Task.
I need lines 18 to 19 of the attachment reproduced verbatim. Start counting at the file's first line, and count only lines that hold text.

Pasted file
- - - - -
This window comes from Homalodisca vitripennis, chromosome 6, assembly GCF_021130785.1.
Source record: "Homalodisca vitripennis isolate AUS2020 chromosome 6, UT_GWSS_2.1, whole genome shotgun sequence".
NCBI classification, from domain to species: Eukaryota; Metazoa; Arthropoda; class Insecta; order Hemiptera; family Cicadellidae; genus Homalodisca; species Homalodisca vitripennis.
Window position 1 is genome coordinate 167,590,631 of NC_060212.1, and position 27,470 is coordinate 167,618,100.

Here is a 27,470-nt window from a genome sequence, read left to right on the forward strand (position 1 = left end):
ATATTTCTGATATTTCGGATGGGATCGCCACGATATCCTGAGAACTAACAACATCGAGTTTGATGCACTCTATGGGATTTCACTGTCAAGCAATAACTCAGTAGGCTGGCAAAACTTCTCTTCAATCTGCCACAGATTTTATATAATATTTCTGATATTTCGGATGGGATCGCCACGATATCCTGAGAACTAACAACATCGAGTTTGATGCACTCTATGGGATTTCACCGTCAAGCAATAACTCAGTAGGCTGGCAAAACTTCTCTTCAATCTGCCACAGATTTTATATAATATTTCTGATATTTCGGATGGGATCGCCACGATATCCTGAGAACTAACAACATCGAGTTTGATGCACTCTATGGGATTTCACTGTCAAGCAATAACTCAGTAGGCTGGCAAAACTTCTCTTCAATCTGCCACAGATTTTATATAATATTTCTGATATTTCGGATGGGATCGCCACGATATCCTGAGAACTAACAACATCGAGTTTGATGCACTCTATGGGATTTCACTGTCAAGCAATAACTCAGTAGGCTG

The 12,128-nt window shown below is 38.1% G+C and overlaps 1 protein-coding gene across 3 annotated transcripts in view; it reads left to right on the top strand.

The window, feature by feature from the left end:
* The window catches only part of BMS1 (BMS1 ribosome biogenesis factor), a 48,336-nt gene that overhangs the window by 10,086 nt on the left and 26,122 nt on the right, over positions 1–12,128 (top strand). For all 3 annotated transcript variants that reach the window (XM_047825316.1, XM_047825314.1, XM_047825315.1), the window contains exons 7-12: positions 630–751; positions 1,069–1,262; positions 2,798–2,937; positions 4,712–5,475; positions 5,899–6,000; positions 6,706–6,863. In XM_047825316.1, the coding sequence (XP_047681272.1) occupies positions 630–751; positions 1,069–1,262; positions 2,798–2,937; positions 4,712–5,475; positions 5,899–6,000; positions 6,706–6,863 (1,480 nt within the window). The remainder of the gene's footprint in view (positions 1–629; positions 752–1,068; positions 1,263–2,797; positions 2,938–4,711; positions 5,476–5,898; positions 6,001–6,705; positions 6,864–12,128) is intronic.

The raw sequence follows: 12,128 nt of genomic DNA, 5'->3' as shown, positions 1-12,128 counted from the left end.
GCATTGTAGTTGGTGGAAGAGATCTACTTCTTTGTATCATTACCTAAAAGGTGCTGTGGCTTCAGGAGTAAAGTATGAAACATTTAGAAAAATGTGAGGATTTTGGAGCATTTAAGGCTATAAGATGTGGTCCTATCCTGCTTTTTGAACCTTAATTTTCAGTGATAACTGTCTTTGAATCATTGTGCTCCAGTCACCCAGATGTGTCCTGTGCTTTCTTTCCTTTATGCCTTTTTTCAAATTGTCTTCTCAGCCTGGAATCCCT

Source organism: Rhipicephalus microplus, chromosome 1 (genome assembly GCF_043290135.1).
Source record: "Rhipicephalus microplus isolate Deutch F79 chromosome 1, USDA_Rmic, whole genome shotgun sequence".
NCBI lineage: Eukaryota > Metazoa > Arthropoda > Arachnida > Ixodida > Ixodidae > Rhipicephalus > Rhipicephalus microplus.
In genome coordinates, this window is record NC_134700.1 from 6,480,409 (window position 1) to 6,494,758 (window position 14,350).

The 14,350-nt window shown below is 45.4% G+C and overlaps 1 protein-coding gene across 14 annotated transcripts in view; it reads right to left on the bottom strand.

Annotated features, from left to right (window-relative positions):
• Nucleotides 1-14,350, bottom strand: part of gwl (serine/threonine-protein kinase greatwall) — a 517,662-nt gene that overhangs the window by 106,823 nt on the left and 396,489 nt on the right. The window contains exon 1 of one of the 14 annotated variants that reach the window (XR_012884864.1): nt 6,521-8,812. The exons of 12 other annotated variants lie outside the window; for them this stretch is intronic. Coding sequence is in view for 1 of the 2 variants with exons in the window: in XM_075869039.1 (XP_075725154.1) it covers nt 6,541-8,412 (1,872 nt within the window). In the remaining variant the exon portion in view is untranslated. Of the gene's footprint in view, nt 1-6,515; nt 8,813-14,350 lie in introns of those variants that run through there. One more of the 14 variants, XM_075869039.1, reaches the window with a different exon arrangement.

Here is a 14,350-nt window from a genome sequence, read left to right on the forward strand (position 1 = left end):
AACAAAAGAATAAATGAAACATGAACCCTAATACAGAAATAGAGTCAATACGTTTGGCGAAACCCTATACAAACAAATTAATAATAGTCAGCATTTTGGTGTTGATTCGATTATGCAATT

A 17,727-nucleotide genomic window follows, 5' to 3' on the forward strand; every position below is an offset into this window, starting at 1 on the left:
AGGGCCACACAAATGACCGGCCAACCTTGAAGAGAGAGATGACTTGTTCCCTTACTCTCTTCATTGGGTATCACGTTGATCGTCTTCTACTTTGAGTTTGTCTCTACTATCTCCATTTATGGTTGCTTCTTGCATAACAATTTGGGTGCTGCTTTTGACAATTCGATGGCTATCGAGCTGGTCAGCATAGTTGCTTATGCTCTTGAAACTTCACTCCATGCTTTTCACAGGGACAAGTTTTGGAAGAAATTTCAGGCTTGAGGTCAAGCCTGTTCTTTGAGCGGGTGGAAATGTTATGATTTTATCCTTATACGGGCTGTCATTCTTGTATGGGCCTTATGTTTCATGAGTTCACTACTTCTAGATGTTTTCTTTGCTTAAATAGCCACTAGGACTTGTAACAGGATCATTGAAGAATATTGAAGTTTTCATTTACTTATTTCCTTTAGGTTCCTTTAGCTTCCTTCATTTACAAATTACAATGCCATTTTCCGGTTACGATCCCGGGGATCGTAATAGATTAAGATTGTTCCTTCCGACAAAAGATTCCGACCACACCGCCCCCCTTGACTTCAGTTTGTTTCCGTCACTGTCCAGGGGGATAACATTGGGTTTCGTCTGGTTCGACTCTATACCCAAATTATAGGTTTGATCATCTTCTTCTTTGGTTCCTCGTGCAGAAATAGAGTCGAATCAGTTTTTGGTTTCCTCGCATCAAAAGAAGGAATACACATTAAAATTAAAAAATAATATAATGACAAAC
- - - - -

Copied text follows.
• Nucleotides 1-14,350, bottom strand: part of gwl (serine/threonine-protein kinase greatwall) — a 517,662-nt gene that overhangs the window by 106,823 nt on the left and 396,489 nt on the right. The window contains exon 1 of one of the 14 annotated variants that reach the window (XR_012884864.1): nt 6,521-8,812. The exons of 12 other annotated variants lie outside the window; for them this stretch is intronic. Coding sequence is in view for 1 of the 2 variants with exons in the window: in XM_075869039.1 (XP_075725154.1) it covers nt 6,541-8,412 (1,872 nt within the window). In the remaining variant the exon portion in view is untranslated. Of the gene's footprint in view, nt 1-6,515; nt 8,813-14,350 lie in introns of those variants that run through there. One more of the 14 variants, XM_075869039.1, reaches the window with a different exon arrangement.

Here is a 14,350-nt window from a genome sequence, read left to right on the forward strand (position 1 = left end):